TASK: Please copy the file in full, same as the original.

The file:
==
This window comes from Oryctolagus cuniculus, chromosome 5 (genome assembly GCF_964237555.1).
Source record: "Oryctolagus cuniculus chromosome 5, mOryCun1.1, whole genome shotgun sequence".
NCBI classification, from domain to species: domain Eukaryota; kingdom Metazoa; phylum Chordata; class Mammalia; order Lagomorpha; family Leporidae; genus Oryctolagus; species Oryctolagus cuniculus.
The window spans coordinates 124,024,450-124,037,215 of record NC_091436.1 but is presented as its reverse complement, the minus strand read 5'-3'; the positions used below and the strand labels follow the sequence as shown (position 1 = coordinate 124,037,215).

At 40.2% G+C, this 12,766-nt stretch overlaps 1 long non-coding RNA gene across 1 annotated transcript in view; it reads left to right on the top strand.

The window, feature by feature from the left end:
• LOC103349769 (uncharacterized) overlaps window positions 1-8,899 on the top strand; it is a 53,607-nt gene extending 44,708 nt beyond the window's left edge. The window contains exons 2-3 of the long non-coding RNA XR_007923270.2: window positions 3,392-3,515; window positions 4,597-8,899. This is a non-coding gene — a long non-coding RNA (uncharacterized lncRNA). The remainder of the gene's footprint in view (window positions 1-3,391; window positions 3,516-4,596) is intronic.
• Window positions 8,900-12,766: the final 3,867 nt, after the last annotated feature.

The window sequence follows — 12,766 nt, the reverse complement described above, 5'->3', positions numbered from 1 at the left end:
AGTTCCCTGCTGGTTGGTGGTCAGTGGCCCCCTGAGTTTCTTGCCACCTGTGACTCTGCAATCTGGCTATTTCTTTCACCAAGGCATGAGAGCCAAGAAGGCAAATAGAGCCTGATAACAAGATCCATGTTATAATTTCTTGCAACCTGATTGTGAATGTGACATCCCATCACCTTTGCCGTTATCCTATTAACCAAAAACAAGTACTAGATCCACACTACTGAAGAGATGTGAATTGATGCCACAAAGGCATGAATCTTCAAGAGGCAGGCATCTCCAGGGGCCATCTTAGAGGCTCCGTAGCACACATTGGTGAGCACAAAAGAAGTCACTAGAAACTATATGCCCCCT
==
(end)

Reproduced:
This window comes from Oryctolagus cuniculus, chromosome 5 (genome assembly GCF_964237555.1).
Source record: "Oryctolagus cuniculus chromosome 5, mOryCun1.1, whole genome shotgun sequence".
NCBI classification, from domain to species: domain Eukaryota; kingdom Metazoa; phylum Chordata; class Mammalia; order Lagomorpha; family Leporidae; genus Oryctolagus; species Oryctolagus cuniculus.
The window spans coordinates 124,024,450-124,037,215 of record NC_091436.1 but is presented as its reverse complement, the minus strand read 5'-3'; the positions used below and the strand labels follow the sequence as shown (position 1 = coordinate 124,037,215).

At 40.2% G+C, this 12,766-nt stretch overlaps 1 long non-coding RNA gene across 1 annotated transcript in view; it reads left to right on the top strand.

The window, feature by feature from the left end:
• LOC103349769 (uncharacterized) overlaps window positions 1-8,899 on the top strand; it is a 53,607-nt gene extending 44,708 nt beyond the window's left edge. The window contains exons 2-3 of the long non-coding RNA XR_007923270.2: window positions 3,392-3,515; window positions 4,597-8,899. This is a non-coding gene — a long non-coding RNA (uncharacterized lncRNA). The remainder of the gene's footprint in view (window positions 1-3,391; window positions 3,516-4,596) is intronic.
• Window positions 8,900-12,766: the final 3,867 nt, after the last annotated feature.

The window sequence follows — 12,766 nt, the reverse complement described above, 5'->3', positions numbered from 1 at the left end:
AGTTCCCTGCTGGTTGGTGGTCAGTGGCCCCCTGAGTTTCTTGCCACCTGTGACTCTGCAATCTGGCTATTTCTTTCACCAAGGCATGAGAGCCAAGAAGGCAAATAGAGCCTGATAACAAGATCCATGTTATAATTTCTTGCAACCTGATTGTGAATGTGACATCCCATCACCTTTGCCGTTATCCTATTAACCAAAAACAAGTACTAGATCCACACTACTGAAGAGATGTGAATTGATGCCACAAAGGCATGAATCTTCAAGAGGCAGGCATCTCCAGGGGCCATCTTAGAGGCTCCGTAGCACACATTGGTGAGCACAAAAGAAGTCACTAGAAACTATATGCCCCCT